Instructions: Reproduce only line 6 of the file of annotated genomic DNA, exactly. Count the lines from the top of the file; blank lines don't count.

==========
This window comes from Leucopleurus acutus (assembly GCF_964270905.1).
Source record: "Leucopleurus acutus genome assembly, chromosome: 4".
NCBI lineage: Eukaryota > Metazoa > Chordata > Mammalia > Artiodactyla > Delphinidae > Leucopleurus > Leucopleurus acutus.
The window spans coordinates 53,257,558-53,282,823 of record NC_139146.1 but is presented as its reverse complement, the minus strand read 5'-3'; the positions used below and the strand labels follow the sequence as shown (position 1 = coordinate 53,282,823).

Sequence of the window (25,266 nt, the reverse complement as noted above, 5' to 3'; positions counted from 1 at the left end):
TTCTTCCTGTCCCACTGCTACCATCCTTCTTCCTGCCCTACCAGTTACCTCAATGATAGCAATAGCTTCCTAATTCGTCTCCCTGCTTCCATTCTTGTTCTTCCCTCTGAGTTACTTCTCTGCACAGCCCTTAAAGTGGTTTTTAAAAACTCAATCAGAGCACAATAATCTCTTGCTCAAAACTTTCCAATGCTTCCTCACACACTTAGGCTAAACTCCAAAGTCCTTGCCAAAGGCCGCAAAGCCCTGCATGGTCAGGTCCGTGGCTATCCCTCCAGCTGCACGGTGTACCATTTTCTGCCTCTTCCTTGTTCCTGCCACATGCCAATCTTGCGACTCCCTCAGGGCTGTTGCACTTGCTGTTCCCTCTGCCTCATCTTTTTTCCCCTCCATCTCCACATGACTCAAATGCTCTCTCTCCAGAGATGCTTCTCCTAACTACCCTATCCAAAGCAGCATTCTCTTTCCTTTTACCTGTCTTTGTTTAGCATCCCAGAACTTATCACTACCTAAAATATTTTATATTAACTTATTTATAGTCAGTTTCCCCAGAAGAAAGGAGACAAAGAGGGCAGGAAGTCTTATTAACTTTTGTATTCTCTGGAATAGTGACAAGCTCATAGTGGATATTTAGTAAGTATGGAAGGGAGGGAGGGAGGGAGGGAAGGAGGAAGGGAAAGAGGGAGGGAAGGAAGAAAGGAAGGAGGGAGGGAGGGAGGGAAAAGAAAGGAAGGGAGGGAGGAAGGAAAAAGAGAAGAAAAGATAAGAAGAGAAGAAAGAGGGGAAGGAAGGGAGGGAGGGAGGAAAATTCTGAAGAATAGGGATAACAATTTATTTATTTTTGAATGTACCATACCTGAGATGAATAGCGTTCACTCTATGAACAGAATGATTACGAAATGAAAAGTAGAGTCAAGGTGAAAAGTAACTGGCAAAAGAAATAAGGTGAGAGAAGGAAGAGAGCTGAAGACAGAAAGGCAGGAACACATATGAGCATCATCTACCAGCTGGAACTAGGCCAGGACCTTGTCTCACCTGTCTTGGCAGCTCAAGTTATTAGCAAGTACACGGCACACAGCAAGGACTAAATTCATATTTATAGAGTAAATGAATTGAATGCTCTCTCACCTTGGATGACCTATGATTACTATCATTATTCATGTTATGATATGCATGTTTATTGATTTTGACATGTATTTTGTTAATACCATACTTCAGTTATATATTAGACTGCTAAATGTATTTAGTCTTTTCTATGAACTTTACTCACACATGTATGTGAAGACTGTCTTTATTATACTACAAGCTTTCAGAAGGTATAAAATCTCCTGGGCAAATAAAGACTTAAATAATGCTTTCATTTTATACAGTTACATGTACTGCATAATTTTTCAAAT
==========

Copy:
TTCTTCCTGTCCCACTGCTACCATCCTTCTTCCTGCCCTACCAGTTACCTCAATGATAGCAATAGCTTCCTAATTCGTCTCCCTGCTTCCATTCTTGTTCTTCCCTCTGAGTTACTTCTCTGCACAGCCCTTAAAGTGGTTTTTAAAAACTCAATCAGAGCACAATAATCTCTTGCTCAAAACTTTCCAATGCTTCCTCACACACTTAGGCTAAACTCCAAAGTCCTTGCCAAAGGCCGCAAAGCCCTGCATGGTCAGGTCCGTGGCTATCCCTCCAGCTGCACGGTGTACCATTTTCTGCCTCTTCCTTGTTCCTGCCACATGCCAATCTTGCGACTCCCTCAGGGCTGTTGCACTTGCTGTTCCCTCTGCCTCATCTTTTTTCCCCTCCATCTCCACATGACTCAAATGCTCTCTCTCCAGAGATGCTTCTCCTAACTACCCTATCCAAAGCAGCATTCTCTTTCCTTTTACCTGTCTTTGTTTAGCATCCCAGAACTTATCACTACCTAAAATATTTTATATTAACTTATTTATAGTCAGTTTCCCCAGAAGAAAGGAGACAAAGAGGGCAGGAAGTCTTATTAACTTTTGTATTCTCTGGAATAGTGACAAGCTCATAGTGGATATTTAGTAAGTATGGAAGGGAGGGAGGGAGGGAGGGAAGGAGGAAGGGAAAGAGGGAGGGAAGGAAGAAAGGAAGGAGGGAGGGAGGGAGGGAAAAGAAAGGAAGGGAGGGAGGAAGGAAAAAGAGAAGAAAAGATAAGAAGAGAAGAAAGAGGGGAAGGAAGGGAGGGAGGGAGGAAAATTCTGAAGAATAGGGATAACAATTTATTTATTTTTGAATGTACCATACCTGAGATGAATAGCGTTCACTCTATGAACAGAATGATTACGAAATGAAAAGTAGAGTCAAGGTGAAAAGTAACTGGCAAAAGAAATAAGGTGAGAGAAGGAAGAGAGCTGAAGACAGAAAGGCAGGAACACATATGAGCATCATCTACCAGCTGGAACTAGGCCAGGACCTTGTCTCACCTGTCTTGGCAGCTCAAGTTATTAGCAAGTACACGGCACACAGCAAGGACTAAATTCATATTTATAGAGTAAATGAATTGAATGCTCTCTCACCTTGGATGACCTATGATTACTATCATTATTCATGTTATGATATGCATGTTTATTGATTTTGACATGTATTTTGTTAATACCATACTTCAGTTATATATTAGACTGCTAAATGTATTTAGTCTTTTCTATGAACTTTACTCACACATGTATGTGAAGACTGTCTTTATTATACTACAAGCTTTCAGAAGGTATAAAATCTCCTGGGCAAATAAAGACTTAAATAATGCTTTCATTTTATACAGTTACATGTACTGCATAATTTTTCAAAT